Naperville Park District focusing on improving indoor space
Naperville Park District's next frontier is shaping up to be indoors.
A strategic plan recently approved to guide the district for the next three years lists addressing indoor space needs as the first of five major goals.
District yoga classes now are held in preschool classrooms, basketball leagues play in carpeted elementary school gyms, and there is no indoor track or any place for seniors to be active, and Executive Director Ray McGury says the need for indoor activity space for people with disabilities is so dire it's "criminal."
"We as a park district offer them nothing in the way of indoor space other than a classroom," McGury said of the 2,500 people with disabilities living in Naperville who are registered with the Western DuPage Special Recreation Association. "There is a huge demand in this community for indoor space."
Since 1992, while Naperville's population has grown by at least 50,000 people, the park district has added only 2,000 square feet of indoor space, said Brad Wilson, director of recreation.
The 5,000-square-foot Knoch Knolls Nature Center, set to open next fall, will more than double that total. But park district staff members say more must be done to increase the amount of indoor recreation space and to offer more winter programming.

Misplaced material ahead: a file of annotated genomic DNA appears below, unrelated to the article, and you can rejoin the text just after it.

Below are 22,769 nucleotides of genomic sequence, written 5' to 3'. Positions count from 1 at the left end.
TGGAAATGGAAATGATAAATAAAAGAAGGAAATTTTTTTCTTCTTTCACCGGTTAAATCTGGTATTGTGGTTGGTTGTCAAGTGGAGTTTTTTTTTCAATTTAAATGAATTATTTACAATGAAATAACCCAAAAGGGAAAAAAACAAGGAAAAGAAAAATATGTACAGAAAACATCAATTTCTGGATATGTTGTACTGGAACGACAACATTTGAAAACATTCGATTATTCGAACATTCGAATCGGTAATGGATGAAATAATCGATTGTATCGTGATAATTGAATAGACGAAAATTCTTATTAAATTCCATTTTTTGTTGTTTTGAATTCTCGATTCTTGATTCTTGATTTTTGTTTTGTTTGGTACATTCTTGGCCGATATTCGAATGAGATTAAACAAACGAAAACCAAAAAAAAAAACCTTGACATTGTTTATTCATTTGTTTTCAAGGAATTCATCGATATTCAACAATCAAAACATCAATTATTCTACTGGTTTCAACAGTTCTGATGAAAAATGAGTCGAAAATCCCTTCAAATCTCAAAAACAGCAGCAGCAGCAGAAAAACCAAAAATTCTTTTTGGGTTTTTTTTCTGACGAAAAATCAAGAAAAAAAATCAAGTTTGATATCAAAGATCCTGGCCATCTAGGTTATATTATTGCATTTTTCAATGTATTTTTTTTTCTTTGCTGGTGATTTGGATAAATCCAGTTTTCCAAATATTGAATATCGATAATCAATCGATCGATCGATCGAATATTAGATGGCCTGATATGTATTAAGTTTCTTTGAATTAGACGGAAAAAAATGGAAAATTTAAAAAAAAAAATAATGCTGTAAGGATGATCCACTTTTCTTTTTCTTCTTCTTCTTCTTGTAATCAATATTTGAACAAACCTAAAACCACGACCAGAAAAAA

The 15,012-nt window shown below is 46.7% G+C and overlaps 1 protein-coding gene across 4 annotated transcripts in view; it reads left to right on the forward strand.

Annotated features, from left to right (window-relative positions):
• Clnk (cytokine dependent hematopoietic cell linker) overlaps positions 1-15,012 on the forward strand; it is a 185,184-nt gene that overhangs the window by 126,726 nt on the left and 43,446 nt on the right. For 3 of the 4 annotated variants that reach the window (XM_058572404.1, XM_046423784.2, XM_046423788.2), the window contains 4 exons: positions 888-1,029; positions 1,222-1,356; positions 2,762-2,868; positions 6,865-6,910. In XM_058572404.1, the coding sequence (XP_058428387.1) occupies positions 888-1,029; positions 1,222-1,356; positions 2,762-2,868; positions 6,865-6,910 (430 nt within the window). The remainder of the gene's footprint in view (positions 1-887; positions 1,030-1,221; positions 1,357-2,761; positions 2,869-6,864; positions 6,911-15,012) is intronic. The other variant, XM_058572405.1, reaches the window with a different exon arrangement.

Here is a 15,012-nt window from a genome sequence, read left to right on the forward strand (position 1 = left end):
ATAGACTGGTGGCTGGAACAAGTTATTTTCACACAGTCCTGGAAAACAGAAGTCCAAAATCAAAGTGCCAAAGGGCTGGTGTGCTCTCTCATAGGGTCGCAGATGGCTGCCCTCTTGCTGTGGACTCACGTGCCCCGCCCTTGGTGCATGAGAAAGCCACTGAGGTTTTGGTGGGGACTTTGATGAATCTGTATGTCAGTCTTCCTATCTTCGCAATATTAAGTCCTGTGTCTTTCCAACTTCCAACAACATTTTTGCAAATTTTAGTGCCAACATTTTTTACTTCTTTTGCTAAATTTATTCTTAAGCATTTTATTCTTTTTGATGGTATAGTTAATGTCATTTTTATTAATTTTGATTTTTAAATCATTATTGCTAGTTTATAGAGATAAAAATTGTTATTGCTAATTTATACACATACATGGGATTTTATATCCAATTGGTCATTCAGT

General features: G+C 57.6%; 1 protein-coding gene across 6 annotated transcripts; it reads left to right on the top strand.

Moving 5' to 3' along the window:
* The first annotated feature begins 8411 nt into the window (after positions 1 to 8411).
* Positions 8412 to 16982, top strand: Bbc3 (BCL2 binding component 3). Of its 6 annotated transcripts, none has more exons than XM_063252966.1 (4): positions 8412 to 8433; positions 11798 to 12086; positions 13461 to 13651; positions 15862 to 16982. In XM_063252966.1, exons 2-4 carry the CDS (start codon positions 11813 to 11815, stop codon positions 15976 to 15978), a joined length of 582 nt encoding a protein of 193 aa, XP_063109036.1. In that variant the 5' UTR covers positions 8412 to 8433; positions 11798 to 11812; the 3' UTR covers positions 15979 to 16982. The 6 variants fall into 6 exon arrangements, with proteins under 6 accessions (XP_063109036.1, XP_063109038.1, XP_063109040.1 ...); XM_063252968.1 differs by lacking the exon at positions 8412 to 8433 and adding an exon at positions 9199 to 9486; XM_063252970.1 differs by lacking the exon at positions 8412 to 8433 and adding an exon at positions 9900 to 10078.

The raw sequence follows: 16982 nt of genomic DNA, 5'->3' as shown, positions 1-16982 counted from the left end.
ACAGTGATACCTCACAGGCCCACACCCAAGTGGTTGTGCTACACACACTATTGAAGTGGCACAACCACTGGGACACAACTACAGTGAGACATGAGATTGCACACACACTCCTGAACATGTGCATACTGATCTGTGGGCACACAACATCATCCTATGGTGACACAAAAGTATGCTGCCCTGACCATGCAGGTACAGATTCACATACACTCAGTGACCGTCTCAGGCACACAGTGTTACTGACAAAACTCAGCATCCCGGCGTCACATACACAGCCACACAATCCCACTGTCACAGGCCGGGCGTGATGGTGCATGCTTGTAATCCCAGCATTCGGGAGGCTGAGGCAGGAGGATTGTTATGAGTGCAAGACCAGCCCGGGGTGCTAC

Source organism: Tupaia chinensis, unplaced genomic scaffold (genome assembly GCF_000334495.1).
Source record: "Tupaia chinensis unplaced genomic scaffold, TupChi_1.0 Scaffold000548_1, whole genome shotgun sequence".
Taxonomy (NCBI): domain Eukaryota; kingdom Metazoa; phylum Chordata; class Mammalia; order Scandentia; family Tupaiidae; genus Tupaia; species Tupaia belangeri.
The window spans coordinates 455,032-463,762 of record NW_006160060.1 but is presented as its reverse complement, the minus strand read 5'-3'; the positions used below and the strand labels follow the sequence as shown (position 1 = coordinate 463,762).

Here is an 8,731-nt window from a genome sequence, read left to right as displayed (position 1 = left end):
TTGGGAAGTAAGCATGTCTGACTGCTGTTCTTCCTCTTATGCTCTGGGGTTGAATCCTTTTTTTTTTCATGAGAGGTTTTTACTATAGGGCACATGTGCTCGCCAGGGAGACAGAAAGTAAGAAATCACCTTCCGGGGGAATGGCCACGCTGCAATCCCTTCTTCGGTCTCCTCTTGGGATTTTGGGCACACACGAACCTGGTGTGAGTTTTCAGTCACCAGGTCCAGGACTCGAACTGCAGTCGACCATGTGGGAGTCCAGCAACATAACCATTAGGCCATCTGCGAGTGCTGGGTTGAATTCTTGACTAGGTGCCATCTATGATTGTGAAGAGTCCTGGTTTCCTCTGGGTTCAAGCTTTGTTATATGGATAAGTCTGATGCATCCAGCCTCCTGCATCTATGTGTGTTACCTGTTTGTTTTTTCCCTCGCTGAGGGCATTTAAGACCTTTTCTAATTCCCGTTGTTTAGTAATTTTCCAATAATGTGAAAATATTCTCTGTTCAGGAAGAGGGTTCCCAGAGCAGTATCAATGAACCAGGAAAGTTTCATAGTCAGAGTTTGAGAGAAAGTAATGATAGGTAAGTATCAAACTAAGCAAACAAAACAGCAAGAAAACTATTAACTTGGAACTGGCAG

"I think where we fall short is really providing recreational experiences year-round," McGury said. "We have stretched ourselves to the point where we just cannot stretch ourselves anymore."
Partnerships with school districts allow the park district to hold karate classes, gymnastics classes and sports clinics for kids ages 4 to 9 in elementary gyms. But Wilson said little space is available during the morning and afternoon.
"We hold just about anything we can within the gymnasiums because those are the only large spaces that we have available to us," Wilson said. "They're only available to the park district during the evenings after school is out."
The park district is examining ways to meet indoor space needs before the end of 2016, when the new strategic plan expires. One such possibility is opening or building an activities center, which McGury envisions as a "basic but functional facility" that could create a community gathering place centered around recreation and give people with disabilities and senior citizens more places to exercise.
Although the latest push to build an indoor athletic facility in south Naperville failed about seven years ago, private gyms keep popping up, and facilities like the Kroehler and Fry YMCAs are full to capacity.
"It's just way past due," McGury said.
An activities center also could allow the park district to do more to address childhood obesity and provide a positive alternative option for teens who may be tempted by parties with drugs and alcohol. Universal design principles would ensure the new facility would comply with the Americans with Disabilities Act and be accessible to people who use wheelchairs or have physical or mental disabilities.
"Our mission is to provide recreational experiences for everybody, not just for some people, McGury said.
Aside from addressing indoor space needs, the strategic plan also includes goals of providing "innovative and uncommon experiences," such as a possible platform tennis facility; maintaining or improving on the 2012 rating in the next resident survey; maintaining financial health; and maintaining the viability, relevance and quality of experience at both park district golf courses.